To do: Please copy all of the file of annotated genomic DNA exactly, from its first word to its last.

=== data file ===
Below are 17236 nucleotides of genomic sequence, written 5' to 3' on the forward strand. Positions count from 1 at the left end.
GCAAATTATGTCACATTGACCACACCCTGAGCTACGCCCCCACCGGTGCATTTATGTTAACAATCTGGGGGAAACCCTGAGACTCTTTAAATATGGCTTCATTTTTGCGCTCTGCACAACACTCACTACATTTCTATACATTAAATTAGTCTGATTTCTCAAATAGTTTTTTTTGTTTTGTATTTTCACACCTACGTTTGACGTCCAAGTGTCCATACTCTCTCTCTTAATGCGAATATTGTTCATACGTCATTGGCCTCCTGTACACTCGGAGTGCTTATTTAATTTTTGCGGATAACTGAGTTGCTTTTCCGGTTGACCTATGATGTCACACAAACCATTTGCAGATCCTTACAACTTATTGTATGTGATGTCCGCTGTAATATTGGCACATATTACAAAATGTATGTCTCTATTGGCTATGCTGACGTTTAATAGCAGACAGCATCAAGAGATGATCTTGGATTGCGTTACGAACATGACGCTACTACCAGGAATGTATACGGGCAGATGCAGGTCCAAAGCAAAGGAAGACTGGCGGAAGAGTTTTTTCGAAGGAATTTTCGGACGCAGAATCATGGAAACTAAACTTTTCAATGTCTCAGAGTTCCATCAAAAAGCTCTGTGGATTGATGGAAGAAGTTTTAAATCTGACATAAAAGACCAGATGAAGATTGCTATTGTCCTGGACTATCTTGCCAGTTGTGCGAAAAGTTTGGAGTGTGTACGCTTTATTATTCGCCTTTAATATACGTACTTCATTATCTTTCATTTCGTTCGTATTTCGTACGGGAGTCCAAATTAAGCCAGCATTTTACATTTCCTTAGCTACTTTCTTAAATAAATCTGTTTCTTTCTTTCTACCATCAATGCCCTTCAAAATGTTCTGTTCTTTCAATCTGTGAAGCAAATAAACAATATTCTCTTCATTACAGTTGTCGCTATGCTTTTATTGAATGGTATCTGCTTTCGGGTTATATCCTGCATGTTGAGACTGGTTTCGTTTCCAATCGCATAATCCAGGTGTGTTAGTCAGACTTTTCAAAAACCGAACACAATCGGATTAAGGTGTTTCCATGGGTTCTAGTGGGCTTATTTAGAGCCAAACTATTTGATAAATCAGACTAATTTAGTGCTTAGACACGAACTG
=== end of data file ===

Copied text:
Below are 17236 nucleotides of genomic sequence, written 5' to 3' on the forward strand. Positions count from 1 at the left end.
GCAAATTATGTCACATTGACCACACCCTGAGCTACGCCCCCACCGGTGCATTTATGTTAACAATCTGGGGGAAACCCTGAGACTCTTTAAATATGGCTTCATTTTTGCGCTCTGCACAACACTCACTACATTTCTATACATTAAATTAGTCTGATTTCTCAAATAGTTTTTTTTGTTTTGTATTTTCACACCTACGTTTGACGTCCAAGTGTCCATACTCTCTCTCTTAATGCGAATATTGTTCATACGTCATTGGCCTCCTGTACACTCGGAGTGCTTATTTAATTTTTGCGGATAACTGAGTTGCTTTTCCGGTTGACCTATGATGTCACACAAACCATTTGCAGATCCTTACAACTTATTGTATGTGATGTCCGCTGTAATATTGGCACATATTACAAAATGTATGTCTCTATTGGCTATGCTGACGTTTAATAGCAGACAGCATCAAGAGATGATCTTGGATTGCGTTACGAACATGACGCTACTACCAGGAATGTATACGGGCAGATGCAGGTCCAAAGCAAAGGAAGACTGGCGGAAGAGTTTTTTCGAAGGAATTTTCGGACGCAGAATCATGGAAACTAAACTTTTCAATGTCTCAGAGTTCCATCAAAAAGCTCTGTGGATTGATGGAAGAAGTTTTAAATCTGACATAAAAGACCAGATGAAGATTGCTATTGTCCTGGACTATCTTGCCAGTTGTGCGAAAAGTTTGGAGTGTGTACGCTTTATTATTCGCCTTTAATATACGTACTTCATTATCTTTCATTTCGTTCGTATTTCGTACGGGAGTCCAAATTAAGCCAGCATTTTACATTTCCTTAGCTACTTTCTTAAATAAATCTGTTTCTTTCTTTCTACCATCAATGCCCTTCAAAATGTTCTGTTCTTTCAATCTGTGAAGCAAATAAACAATATTCTCTTCATTACAGTTGTCGCTATGCTTTTATTGAATGGTATCTGCTTTCGGGTTATATCCTGCATGTTGAGACTGGTTTCGTTTCCAATCGCATAATCCAGGTGTGTTAGTCAGACTTTTCAAAAACCGAACACAATCGGATTAAGGTGTTTCCATGGGTTCTAGTGGGCTTATTTAGAGCCAAACTATTTGATAAATCAGACTAATTTAGTGCTTAGACACGAACTG